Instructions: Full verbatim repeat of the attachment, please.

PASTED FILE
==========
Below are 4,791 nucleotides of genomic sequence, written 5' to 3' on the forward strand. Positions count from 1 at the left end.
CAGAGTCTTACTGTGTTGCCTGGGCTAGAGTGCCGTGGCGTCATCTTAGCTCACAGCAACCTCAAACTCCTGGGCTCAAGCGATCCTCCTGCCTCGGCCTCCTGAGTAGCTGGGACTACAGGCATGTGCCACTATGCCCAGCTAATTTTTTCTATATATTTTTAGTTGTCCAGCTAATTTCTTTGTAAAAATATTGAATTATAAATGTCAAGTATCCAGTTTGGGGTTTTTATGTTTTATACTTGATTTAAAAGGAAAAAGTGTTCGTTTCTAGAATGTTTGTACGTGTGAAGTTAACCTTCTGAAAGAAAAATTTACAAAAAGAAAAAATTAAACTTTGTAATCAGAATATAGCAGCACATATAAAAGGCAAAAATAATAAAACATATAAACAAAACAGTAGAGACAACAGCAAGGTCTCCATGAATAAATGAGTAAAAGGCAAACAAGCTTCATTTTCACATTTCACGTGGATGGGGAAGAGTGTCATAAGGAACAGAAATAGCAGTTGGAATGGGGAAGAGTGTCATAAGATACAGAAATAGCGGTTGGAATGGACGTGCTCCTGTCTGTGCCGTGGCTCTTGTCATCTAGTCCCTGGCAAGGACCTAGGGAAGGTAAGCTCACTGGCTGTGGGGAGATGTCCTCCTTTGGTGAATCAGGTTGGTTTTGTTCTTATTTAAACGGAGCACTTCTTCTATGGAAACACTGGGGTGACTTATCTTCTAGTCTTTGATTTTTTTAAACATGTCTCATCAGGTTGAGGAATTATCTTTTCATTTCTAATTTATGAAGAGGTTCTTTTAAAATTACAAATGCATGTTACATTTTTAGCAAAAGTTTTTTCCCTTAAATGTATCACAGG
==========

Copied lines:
Below are 4,791 nucleotides of genomic sequence, written 5' to 3' on the forward strand. Positions count from 1 at the left end.
CAGAGTCTTACTGTGTTGCCTGGGCTAGAGTGCCGTGGCGTCATCTTAGCTCACAGCAACCTCAAACTCCTGGGCTCAAGCGATCCTCCTGCCTCGGCCTCCTGAGTAGCTGGGACTACAGGCATGTGCCACTATGCCCAGCTAATTTTTTCTATATATTTTTAGTTGTCCAGCTAATTTCTTTGTAAAAATATTGAATTATAAATGTCAAGTATCCAGTTTGGGGTTTTTATGTTTTATACTTGATTTAAAAGGAAAAAGTGTTCGTTTCTAGAATGTTTGTACGTGTGAAGTTAACCTTCTGAAAGAAAAATTTACAAAAAGAAAAAATTAAACTTTGTAATCAGAATATAGCAGCACATATAAAAGGCAAAAATAATAAAACATATAAACAAAACAGTAGAGACAACAGCAAGGTCTCCATGAATAAATGAGTAAAAGGCAAACAAGCTTCATTTTCACATTTCACGTGGATGGGGAAGAGTGTCATAAGGAACAGAAATAGCAGTTGGAATGGGGAAGAGTGTCATAAGATACAGAAATAGCGGTTGGAATGGACGTGCTCCTGTCTGTGCCGTGGCTCTTGTCATCTAGTCCCTGGCAAGGACCTAGGGAAGGTAAGCTCACTGGCTGTGGGGAGATGTCCTCCTTTGGTGAATCAGGTTGGTTTTGTTCTTATTTAAACGGAGCACTTCTTCTATGGAAACACTGGGGTGACTTATCTTCTAGTCTTTGATTTTTTTAAACATGTCTCATCAGGTTGAGGAATTATCTTTTCATTTCTAATTTATGAAGAGGTTCTTTTAAAATTACAAATGCATGTTACATTTTTAGCAAAAGTTTTTTCCCTTAAATGTATCACAGG